Dept. of Battle Borne Babylonians


Mosul, Netflix’s new action movie produced by the Russo brothers and directed by Matthew Michael Carnahan, never feels like a recruitment film. It doesn’t feel like a film that’s written by the victors, to dramatise and romanticise war.

There are two things that help Mosul reach a war weary audience in the tiring year that has been 2020. 1) It has an all Arab cast that actually speak Arabic. And 2) it is based on the true events of a real life unit of Iraqi special forces fighting ISIS. This is not Extraction. There are no white-saviours here.


The movie opens with title cards and sweeping shots over the ravaged city of Mosul, introducing the audience to the war, ISIS (or Daesh as the locals call them), and the Nineveh SWAT team. 

Nineveh SWAT has killed so many Daesh fighters they are the only unit for which Daesh will not offer “towba” – the chance for captured Iraqi security forces to “repent” and switch sides. Captured SWAT team members are summarily executed.

Mosul titlecard
The members of the Nineveh SWAT team line up for a raid in Mosul.

Mosul tells the story of the SWAT team through the eyes of a new member, as they go on one last mission against ISIS. Over the course of 100 adrenaline fuelled, blood pumping minutes, the audience is given but a snapshot of what life must have been like for those who had to live through the occupation.

At its core, this is a very simple movie. The team have to get to a destination, and along the way they save Kawa, an Iraqi police officer (Extraction’s Adam Bessa) during a shootout, and bring him in as a new recruit. The team have to negotiate a town in ruins, with a clear delineation between the safe side (with Iraqi military who have been ordered to report them in), and the unsafe side (where the retreating ISIS are out to kill them).


Mosul is fierce, unforgiving, and unrelenting. The action is fast and loud, and the explosions will rock you. The deaths and killings will shock you. There are no heroics and no dive-in-front-of-bullets to save a friend moments. All of this is told with a harsh realism; no soaring soundtrack, no action movie music. The silence after a battle is deafening. As are the stolen moments of quiet.

Those moments, like when the SWAT team find a house after a shootout, feel jarring. The team find a room with a working television and they sit to watch the latest episode of a local soap opera. Some of them plug in their mobile phones to charge, while others prepare a hookah to smoke. The normalcy of the moment reminds you that this efficiency in death isn’t what is ordinary. That this is what these young men should be doing, not dodging bullets and throwing grenades.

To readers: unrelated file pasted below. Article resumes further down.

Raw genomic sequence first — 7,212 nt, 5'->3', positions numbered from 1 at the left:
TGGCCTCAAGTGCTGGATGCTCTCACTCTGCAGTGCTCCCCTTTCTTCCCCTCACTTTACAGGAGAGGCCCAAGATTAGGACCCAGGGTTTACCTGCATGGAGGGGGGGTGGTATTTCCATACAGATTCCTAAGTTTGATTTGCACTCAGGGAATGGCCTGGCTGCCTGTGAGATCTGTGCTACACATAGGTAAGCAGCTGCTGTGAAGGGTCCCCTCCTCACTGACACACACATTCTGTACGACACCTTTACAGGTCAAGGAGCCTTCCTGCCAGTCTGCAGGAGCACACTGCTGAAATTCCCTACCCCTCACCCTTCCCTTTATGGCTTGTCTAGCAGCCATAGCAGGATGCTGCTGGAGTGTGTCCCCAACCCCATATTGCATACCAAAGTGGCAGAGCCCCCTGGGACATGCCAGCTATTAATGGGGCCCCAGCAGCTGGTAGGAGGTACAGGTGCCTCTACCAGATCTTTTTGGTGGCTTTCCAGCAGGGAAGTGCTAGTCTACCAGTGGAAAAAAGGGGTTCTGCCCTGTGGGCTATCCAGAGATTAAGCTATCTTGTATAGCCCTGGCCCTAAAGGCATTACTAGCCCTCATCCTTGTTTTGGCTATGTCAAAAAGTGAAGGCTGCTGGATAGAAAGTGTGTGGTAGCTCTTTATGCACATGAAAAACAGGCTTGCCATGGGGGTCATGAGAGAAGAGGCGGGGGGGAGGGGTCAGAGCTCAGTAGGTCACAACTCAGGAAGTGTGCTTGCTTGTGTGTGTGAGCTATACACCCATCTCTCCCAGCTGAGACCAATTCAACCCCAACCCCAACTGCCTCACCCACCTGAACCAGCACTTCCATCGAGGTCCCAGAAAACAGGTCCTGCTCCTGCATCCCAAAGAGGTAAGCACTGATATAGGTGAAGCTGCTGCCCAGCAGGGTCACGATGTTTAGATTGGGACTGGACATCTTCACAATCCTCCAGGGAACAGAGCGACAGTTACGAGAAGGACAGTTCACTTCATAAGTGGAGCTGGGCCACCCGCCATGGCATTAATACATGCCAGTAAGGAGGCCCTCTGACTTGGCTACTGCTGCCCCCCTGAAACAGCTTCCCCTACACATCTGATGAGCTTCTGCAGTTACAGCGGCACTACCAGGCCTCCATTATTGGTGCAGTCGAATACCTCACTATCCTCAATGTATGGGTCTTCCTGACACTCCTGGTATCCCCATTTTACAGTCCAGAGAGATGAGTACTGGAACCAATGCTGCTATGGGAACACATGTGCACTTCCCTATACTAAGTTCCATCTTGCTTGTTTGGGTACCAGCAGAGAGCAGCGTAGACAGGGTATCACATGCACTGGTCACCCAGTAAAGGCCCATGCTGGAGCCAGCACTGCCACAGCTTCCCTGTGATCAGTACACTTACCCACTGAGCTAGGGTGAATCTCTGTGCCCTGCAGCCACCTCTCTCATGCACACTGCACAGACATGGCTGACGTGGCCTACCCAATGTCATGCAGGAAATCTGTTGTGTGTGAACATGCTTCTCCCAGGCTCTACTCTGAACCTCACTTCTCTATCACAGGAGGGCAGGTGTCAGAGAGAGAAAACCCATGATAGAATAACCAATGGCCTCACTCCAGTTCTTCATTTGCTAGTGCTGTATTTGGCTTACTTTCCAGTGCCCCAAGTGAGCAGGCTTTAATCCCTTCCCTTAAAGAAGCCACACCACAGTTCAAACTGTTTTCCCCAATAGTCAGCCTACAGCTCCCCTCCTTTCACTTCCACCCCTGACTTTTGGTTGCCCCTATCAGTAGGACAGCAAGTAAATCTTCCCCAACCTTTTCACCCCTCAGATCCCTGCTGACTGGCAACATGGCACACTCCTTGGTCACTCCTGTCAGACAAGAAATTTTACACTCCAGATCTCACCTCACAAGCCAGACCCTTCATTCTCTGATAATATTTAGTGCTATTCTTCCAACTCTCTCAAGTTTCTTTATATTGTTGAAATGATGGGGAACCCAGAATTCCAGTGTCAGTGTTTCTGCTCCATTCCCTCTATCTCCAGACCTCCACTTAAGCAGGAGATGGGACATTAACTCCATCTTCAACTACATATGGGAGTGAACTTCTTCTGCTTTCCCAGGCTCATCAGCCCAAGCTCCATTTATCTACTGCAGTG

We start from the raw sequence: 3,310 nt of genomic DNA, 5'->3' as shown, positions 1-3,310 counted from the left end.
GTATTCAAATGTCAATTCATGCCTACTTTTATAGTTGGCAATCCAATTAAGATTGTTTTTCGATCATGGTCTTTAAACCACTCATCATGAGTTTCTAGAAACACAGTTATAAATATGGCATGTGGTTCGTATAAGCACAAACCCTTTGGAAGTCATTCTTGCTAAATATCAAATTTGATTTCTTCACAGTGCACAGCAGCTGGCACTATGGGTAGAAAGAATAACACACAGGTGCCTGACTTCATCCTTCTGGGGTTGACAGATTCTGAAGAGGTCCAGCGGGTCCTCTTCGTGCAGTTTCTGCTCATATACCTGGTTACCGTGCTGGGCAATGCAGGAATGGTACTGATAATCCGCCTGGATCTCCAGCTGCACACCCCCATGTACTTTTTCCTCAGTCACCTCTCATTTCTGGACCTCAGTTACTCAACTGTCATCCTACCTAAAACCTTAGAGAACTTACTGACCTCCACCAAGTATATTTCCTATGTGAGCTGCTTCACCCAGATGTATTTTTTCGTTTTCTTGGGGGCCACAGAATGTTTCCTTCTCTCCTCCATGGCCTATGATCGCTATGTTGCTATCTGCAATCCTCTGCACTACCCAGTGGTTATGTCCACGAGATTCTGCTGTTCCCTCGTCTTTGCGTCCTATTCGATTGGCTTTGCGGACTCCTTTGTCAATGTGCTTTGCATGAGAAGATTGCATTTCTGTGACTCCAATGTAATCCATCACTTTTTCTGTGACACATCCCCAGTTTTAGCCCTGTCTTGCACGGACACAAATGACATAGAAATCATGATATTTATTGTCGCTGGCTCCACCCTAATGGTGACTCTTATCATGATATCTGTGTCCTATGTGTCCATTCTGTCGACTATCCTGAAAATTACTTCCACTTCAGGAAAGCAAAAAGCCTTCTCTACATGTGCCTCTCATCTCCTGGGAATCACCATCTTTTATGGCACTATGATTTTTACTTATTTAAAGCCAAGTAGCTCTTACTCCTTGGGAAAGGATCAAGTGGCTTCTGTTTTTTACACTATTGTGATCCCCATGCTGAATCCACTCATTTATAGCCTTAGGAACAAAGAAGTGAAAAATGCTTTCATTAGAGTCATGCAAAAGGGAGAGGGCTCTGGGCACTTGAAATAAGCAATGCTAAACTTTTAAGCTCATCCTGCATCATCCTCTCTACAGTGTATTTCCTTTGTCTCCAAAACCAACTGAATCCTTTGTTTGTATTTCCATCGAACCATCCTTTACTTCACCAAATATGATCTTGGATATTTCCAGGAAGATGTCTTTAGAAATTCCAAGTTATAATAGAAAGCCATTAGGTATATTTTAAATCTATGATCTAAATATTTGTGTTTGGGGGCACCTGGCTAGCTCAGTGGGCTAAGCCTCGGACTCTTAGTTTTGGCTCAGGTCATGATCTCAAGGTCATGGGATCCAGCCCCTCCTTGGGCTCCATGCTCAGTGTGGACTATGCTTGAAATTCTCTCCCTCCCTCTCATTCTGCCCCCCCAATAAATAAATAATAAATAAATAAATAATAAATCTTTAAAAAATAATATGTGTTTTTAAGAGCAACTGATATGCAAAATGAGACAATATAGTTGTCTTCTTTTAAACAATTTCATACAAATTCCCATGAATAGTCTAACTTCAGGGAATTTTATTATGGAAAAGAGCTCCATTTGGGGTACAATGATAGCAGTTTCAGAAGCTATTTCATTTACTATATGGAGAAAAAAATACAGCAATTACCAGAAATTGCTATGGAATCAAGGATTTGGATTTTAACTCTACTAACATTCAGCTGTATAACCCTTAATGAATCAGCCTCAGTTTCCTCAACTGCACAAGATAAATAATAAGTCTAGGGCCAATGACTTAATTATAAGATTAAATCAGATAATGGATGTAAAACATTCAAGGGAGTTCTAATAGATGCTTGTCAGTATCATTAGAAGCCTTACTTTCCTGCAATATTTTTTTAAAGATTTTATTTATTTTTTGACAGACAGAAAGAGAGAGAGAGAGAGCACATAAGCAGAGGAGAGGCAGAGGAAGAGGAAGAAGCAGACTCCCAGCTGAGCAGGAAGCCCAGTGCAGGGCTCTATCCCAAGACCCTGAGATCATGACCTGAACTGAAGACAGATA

Iraqi actor Suhail Dabbach is Major Jasem, in Mosul.

The cast bring a world weariness in their portrayal of the SWAT team. Lead by Major Jasem, Iraqi actor Suhail Dabbach plays their father figure, referring to those within his charge as his sons, and fighting for the heartbreaking truth of what is left of their city. Everyone here plays their parts very matter of factly. And rightly so. Because this is what these characters know how to do. This is what they trained for. This is all they have.


There’s a lot more to be said about Mosul, from its depictions of ISIS fighters to the carnage of war on a city and a people held hostage. Mosul does enough to draw the audience in to a story that doesn’t concern itself with the bigger political and religious picture. This is a “simple” story about a group of men on a mission. 

The SWAT team make their way back to their vehicle with precious cargo in hand, in Mosul.

At the end of it, Mosul left me feeling empty, but in a good way. I found myself sitting there, in stunned silence, as the credits rolled. There were no emotional whoops of victory, and no sighs of relief. The movie is riveting and action packed, but to think that there are men out there who have had to face what these men did is just horrific. You are reminded of that at the end, as the names of the real members of the Nineveh SWAT team are listed on screen. It is a humbling reminder that the 100 adrenaline fuelled, blood pumping minutes you had just seen on TV was based on true events.

Netflix, 100 minutes
Director: Matthew Michael Carnahan
Writer: Matthew Michael Carnahan
Cast: Suhail Dabbach, Adam Bessa, Thaer Al-Shayei, Ben Affan, Ishaq Elias, Mohimen Mahbuba, Waleed Elgadi, and Hayat Kamille

Mosul is now streaming on Netflix.

Bahir likes to review movies because he can watch them at special screenings and not have to interact with large groups of people who may not agree with his idea of what a movie going experience is. Bahir likes jazz, documentaries, Ken Burns, and summer blockbuster movies. He really hopes that the HBO MAX Green Lantern series will help the character be cool again. Also don’t get him started on Jason Momoa’s Aquaman (#NotMyArthurCurry).

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